What Are Boundaries? And How to Define Yours


Welcome to TalkRx with Doctor Neha. Several people have been asking me in different ways to talk about boundaries. What are they? What are healthy boundaries? Are they different in different situations? The answer is yes. I started to think about boundaries based on the questions I’ve been hearing.

There are different kinds of boundaries. There are physical boundaries, like those that are delineated on a map and separate countries. This is our side of the line, and that is yours. Also people put up gates outside or fence in their part of their yard. Sometimes people post signs that say, “No trespassing. Prosecutors will be violated.” Now, our body is also a physical boundary. Our skin is the physical boundary that contains our own body. Physical boundaries also exist in romantic or family relationships, who’s allowed to put their arm around you and who is not, who’s allowed to kiss you on the cheek versus who’s allowed to kiss you on the lips (knowing with whom that is okay and with whom it doesn’t feel okay).

Mental boundaries are topics that are okay to have in a certain setting, such as at the family dinner table, versus which topics we don’t touch. “Oh, you know, Aunt Rose, we never talk about politics or religion in front of her.” Many people have unspoken, unwritten boundaries that others follow. When you know which topics are okay or not okay, those become mental boundaries.

Emotional boundaries a lot of times come up in love: whom I’m willing to share my heart with or give love to or from whom do I need to protect myself. Emotional boundaries are also rules such as it’s okay to feel joy but it’s not okay to feel pain or disappointment.

Social boundaries are topics such as whom you’ll go out to dinner with alone, from whom you will take phone calls, or what situations feel safe, nurturing, and connected for you.

There are also spiritual boundaries—someone’s openness to discuss the different ways that people feel connected to something bigger than themselves. That can be religion or spirituality or a number of ways that people feel connected to something bigger. In Bali, I’m finding that my spiritual boundaries are more open. There’s incense and offerings everywhere. I’m finding myself quite open and curious about the Balinese people’s relationship to spirituality.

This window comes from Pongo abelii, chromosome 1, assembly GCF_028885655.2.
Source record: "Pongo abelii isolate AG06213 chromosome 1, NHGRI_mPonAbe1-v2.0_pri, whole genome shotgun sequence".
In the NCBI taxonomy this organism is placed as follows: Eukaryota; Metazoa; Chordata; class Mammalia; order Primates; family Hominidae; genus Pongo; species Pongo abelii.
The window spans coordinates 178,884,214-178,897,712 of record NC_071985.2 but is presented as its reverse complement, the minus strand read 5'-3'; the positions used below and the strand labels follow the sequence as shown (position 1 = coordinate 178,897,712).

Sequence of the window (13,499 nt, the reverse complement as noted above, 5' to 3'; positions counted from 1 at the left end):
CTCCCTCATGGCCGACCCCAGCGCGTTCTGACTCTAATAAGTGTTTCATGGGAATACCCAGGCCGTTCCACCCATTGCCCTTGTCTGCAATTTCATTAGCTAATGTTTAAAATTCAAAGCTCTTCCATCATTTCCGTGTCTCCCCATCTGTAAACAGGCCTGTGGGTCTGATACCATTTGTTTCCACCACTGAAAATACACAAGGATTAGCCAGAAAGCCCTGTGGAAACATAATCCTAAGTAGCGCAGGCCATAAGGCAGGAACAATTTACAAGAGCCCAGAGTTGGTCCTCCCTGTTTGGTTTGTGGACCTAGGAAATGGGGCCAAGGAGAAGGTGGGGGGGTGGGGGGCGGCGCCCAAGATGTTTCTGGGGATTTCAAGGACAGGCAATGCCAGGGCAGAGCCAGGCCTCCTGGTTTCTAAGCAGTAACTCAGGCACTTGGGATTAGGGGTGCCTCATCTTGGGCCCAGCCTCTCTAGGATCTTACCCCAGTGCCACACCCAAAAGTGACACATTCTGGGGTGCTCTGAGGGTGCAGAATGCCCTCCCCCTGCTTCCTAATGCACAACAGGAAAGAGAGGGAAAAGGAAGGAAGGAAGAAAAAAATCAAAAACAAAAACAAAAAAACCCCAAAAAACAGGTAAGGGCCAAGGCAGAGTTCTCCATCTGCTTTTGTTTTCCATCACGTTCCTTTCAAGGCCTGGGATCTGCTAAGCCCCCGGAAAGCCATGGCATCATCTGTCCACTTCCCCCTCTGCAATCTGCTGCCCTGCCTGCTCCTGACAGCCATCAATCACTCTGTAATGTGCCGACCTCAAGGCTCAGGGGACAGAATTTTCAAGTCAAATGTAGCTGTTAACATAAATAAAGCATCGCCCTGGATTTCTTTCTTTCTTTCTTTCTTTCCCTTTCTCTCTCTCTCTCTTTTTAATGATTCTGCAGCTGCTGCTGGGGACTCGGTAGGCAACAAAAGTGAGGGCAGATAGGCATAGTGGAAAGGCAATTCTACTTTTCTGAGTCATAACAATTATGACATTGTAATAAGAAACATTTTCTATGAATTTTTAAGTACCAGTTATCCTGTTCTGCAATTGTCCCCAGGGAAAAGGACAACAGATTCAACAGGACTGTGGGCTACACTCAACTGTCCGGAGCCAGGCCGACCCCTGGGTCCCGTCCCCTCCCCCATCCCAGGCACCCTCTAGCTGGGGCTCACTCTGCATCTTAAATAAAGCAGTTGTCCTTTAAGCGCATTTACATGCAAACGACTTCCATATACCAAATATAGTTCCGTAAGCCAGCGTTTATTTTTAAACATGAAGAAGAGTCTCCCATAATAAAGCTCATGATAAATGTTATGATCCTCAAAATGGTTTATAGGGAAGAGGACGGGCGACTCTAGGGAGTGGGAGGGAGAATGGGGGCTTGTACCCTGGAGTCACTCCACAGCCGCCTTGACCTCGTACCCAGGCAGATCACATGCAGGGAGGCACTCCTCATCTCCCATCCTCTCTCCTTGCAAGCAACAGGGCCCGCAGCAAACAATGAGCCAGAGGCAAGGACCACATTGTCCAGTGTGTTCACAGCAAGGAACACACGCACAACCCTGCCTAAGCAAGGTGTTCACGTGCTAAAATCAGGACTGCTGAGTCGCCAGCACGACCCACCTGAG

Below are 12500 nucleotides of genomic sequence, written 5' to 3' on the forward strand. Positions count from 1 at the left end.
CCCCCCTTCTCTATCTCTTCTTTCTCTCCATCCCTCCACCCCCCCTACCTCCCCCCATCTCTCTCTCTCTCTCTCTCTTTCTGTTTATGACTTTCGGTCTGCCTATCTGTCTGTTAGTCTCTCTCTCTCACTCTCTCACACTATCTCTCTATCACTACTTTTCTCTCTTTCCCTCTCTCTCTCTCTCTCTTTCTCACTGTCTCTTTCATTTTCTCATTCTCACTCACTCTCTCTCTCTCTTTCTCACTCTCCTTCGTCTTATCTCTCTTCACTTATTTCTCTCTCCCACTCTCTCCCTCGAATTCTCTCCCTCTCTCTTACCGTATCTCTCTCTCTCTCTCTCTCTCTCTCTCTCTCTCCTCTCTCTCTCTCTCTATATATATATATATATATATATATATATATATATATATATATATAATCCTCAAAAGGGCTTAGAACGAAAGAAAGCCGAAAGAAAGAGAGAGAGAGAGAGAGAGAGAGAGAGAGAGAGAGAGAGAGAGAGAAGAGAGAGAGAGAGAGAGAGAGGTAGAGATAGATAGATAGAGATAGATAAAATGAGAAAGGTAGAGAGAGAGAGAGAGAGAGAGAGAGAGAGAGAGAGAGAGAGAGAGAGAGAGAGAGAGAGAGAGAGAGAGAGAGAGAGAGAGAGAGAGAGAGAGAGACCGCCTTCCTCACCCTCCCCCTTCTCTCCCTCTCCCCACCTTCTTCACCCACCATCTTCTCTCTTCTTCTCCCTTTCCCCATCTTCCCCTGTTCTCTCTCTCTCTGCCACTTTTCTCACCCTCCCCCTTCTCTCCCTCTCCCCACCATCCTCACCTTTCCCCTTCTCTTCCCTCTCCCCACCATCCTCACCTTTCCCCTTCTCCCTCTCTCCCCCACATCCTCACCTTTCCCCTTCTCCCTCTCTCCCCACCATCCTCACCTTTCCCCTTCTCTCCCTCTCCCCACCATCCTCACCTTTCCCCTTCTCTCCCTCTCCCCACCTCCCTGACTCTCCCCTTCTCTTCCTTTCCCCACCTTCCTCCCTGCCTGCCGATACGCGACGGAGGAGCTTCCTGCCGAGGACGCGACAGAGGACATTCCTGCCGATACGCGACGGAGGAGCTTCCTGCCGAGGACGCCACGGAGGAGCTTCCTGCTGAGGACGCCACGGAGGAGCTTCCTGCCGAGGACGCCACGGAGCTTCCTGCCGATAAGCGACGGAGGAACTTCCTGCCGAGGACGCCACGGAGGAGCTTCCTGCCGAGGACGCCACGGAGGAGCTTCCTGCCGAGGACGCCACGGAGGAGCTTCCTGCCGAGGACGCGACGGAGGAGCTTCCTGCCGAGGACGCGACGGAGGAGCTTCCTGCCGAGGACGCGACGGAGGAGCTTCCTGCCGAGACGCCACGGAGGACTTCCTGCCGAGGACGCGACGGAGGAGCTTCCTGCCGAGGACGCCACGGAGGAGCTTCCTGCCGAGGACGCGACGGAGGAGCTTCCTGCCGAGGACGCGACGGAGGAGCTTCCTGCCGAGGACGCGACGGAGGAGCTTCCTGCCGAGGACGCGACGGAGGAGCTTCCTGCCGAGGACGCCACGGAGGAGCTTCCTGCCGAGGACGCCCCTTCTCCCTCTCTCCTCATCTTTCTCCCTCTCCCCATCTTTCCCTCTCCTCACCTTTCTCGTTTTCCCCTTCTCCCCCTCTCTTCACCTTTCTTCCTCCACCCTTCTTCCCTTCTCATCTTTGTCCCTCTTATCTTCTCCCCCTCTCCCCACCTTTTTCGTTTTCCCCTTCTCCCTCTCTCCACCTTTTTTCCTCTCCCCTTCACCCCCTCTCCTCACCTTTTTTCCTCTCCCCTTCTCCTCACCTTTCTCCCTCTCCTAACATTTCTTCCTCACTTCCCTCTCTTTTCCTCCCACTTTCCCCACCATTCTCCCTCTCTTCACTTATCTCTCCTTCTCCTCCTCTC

Boundaries have so many aspects to them, and it’s important to understand the meaning or relevance of your boundaries in a certain situation. Now, do boundaries change with family or friends or in romantic relationships? Absolutely. How many of you have found that some of your family gets to collect $200 and “pass Go” with a “Get Out of Jail Free” card (like in Monopoly)? You may let family get away with things that you would never let other people get away with. It’s okay to allow different boundaries with different people.

For some other people, you may adjust your boundaries based on how long you’ve known someone: “Oh, they’re a childhood friend. They flake on me all the time.” But if you meet someone new, you might say, “It is rude to be late.” Notice how boundaries shift for you, how they change in different environments and in different relationships. Only you can know what’s the right boundary for you.

The last point I’d like to address is about how boundaries can evolve and change. As I learn to trust myself more, I learn to communicate more and my boundaries have become more clear. I have expanded my boundaries in some arenas, and in some arenas I’ve created stronger, more firm boundaries. For example, if you avoid conflict, notice how you might not hold any boundaries as long as someone will just be quiet and avoid making a scene in public. Or you may have difficulty with a certain emotion in conflict and that changes your boundaries. For instance, if you feel shame or very vulnerable, you may give up your voice in a situation or you might shut down and physically remove yourself to create a boundary. Boundaries are complex and unique. Think about what they are in these different arenas and why they are important to you.

Please drop me a tweet at #AskDoctorNeha. I’d love to hear from you.


Drawing the lines,


3 Responses

  1. I discovered protective actions over 10 years ago. My husband hated them. Took him years to realize I needed to protect myself from his abusive family.
    Have not been back for over 11 yrs now. And I love it!

    Until people realize they don’t have to put up with abuse or unsafe situations they are killing themselves.

    I love boundaries and use them all the time. Sometimes mental other times physical.
    Thanks for explaining it so well. Have shared with others.


    1. Thanks for sharing. Isn’t it interesting how we don’t realize the power of short term discomfort for long term wins! Congratulations C…that’s true personal power!

  2. Thanks, I find it much easier as I refuse to be abused, bullied or hurt.
    And the people including children who are cruel and disrespectful are not missed.

    We only live once, so putting us first is so important.

    And having headaches, sick tummies or off the wall stress is not worth dying early.

    And not having to go out of the way to change plans, to bend or to not be true to ourselves.

    Why we do it to ourselves is amazing.

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